At Columbia Teachers College, a Serious Problem with an Easy Solution
October 16, 2006
by Greg Lukianoff
Reading some of the coverage of FIRE’s opposition to Columbia Teachers College’s “social justice” requirement, I believe there are a few important points that need to be emphasized. One is that the change FIRE is asking for is really rather modest. It simply isn’t right to have a policy that says that students must demonstrate their belief in any ideology—whether that ideology be patriotism or social justice—at a college that claims to highly value individual freedom. Teachers College’s requirement that students demonstrate a “commitment” to “social justice” crosses a line from suggesting values to which educators believe students might wish to aspire, to saying, flat out, that students will be judged on their personal political beliefs.
Columbia is trying to address the concerns of FIRE
, the New York Civil Rights Coalition
, and other critics
by saying that this isn’t, in fact, a political litmus test. By the plain language of Teachers College’s standards, however, it is. If they genuinely do not impose a political litmus test, then they should change the language of the standards to reflect that reality. If they don’t really mean students must show a “commitment to social justice,” it should not be in the standards. If they do mean it, it is hard to imagine how this could be enforced without reference to students’ political, moral, and/or personal beliefs.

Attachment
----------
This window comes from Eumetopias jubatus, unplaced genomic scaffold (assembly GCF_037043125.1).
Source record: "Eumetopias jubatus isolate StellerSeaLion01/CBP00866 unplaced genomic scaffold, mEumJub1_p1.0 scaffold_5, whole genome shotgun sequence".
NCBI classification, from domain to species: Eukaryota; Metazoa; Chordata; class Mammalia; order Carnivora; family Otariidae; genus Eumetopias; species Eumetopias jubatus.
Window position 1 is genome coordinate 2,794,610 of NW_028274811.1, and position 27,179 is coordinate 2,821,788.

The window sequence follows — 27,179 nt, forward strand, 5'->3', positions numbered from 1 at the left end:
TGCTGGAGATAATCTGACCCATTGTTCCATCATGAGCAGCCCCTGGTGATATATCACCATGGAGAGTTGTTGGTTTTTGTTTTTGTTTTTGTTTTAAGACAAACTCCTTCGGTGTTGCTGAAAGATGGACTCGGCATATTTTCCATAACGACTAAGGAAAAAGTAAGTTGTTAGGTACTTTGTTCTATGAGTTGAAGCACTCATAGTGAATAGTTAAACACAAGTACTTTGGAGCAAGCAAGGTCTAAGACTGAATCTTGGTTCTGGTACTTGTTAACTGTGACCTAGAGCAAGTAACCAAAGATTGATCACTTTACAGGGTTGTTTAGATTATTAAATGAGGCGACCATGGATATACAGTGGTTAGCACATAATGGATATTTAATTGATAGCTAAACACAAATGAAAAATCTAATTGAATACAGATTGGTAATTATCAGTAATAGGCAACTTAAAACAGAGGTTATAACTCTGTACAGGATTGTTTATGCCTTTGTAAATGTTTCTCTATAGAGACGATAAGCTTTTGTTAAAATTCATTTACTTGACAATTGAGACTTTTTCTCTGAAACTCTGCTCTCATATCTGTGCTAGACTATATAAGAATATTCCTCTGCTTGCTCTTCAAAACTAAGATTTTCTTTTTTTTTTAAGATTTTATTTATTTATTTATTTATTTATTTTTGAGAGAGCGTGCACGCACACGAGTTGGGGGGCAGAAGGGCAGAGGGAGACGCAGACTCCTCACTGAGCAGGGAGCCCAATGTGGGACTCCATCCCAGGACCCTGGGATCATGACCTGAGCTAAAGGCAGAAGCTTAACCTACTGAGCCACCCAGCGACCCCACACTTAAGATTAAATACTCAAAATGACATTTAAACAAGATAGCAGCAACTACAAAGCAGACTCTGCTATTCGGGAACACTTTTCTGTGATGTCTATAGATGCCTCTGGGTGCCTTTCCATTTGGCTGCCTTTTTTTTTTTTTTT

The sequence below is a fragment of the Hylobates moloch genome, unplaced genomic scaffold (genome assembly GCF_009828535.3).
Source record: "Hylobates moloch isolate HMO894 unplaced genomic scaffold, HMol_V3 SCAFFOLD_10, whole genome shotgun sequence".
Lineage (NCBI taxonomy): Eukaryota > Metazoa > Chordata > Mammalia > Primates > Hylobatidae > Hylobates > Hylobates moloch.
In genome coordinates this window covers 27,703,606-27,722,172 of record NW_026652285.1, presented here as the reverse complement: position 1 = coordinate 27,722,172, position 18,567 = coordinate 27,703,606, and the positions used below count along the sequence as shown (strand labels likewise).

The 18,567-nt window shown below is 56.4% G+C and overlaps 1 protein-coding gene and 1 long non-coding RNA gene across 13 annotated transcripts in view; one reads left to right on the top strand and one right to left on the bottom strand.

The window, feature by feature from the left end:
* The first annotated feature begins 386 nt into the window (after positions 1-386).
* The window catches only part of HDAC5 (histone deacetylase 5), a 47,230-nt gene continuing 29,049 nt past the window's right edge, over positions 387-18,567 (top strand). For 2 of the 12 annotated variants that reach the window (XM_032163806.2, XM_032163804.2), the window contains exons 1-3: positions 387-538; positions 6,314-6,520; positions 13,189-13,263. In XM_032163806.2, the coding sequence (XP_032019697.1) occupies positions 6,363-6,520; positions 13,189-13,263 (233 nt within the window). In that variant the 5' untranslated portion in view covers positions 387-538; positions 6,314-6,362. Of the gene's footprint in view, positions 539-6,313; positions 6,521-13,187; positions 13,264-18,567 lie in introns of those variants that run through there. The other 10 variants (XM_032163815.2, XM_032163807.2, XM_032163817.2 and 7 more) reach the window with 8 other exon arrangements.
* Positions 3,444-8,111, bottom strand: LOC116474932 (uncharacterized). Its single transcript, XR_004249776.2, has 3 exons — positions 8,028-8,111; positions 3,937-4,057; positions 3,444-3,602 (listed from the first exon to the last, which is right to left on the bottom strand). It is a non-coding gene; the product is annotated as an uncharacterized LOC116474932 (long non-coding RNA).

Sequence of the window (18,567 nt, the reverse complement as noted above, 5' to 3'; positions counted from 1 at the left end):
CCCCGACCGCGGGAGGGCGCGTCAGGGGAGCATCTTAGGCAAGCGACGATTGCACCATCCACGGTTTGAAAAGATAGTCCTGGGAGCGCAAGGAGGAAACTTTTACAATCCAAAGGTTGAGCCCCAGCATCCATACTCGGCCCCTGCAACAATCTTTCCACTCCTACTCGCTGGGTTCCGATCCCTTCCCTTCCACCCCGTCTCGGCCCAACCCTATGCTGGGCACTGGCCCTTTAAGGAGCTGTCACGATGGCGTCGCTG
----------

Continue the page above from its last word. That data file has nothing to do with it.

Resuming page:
FIRE also recognizes that private institutions are free to define their identities, to take their own positions, and to expound on their ideas of good pedagogy. What they may not do, as a matter of law or of fairness, is publicly promise respect for free speech (with the freedom of thought that this requires) and then turn around and require officially sanctioned beliefs.
The discussion in our letter of the ideas of “merit” and “individual responsibility” are examples of how Teachers College apparently defines “social justice.” To be clear: FIRE has no position Teachers College’s conception of social justice, other than that Teachers College has no right to impose its definition on its students and evaluate them against any “correct” definition of social justice. Indeed, Teachers College could prescribe the precisely opposite view of “merit” and “individual responsibility,” and it would be no less troubling. Teachers College is perfectly free to posit whatever theories they choose, but students should be welcome—as a matter of both practice and policy—to question the accepted definition of “social justice” and to arrive at their own conclusions on the best methodologies for teaching. An open atmosphere where students and professors can freely discuss different ideas of social justice, merit, and inequality would benefit everyone at the school, and could even lead to new and innovative ideas on these topics.
The problem with the standards is quite serious, but the solution is also quite simple. I believe this is President Bollinger’s real test. If he really does believe in the essentiality of free speech, he must understand that no college policy should define “correct” internal beliefs. Teachers College’s standards can and should be rewritten and reformed to reflect this.